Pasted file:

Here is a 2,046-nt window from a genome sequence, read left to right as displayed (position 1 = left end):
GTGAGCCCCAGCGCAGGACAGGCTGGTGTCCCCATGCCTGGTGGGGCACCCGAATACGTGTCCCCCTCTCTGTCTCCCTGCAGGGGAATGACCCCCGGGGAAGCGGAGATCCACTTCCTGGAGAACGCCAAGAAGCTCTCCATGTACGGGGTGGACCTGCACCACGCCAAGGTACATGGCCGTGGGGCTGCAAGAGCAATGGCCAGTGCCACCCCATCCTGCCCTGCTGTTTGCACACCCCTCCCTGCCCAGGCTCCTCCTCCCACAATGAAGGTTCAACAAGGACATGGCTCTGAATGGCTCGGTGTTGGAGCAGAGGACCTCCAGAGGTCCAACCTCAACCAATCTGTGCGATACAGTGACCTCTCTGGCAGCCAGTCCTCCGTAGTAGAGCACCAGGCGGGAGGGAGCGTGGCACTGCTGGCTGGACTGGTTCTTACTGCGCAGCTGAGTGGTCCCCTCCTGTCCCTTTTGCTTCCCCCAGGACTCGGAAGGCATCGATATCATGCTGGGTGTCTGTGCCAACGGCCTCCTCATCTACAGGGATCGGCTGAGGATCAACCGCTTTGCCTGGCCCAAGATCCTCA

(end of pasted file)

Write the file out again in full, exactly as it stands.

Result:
Here is a 2,046-nt window from a genome sequence, read left to right as displayed (position 1 = left end):
GTGAGCCCCAGCGCAGGACAGGCTGGTGTCCCCATGCCTGGTGGGGCACCCGAATACGTGTCCCCCTCTCTGTCTCCCTGCAGGGGAATGACCCCCGGGGAAGCGGAGATCCACTTCCTGGAGAACGCCAAGAAGCTCTCCATGTACGGGGTGGACCTGCACCACGCCAAGGTACATGGCCGTGGGGCTGCAAGAGCAATGGCCAGTGCCACCCCATCCTGCCCTGCTGTTTGCACACCCCTCCCTGCCCAGGCTCCTCCTCCCACAATGAAGGTTCAACAAGGACATGGCTCTGAATGGCTCGGTGTTGGAGCAGAGGACCTCCAGAGGTCCAACCTCAACCAATCTGTGCGATACAGTGACCTCTCTGGCAGCCAGTCCTCCGTAGTAGAGCACCAGGCGGGAGGGAGCGTGGCACTGCTGGCTGGACTGGTTCTTACTGCGCAGCTGAGTGGTCCCCTCCTGTCCCTTTTGCTTCCCCCAGGACTCGGAAGGCATCGATATCATGCTGGGTGTCTGTGCCAACGGCCTCCTCATCTACAGGGATCGGCTGAGGATCAACCGCTTTGCCTGGCCCAAGATCCTCA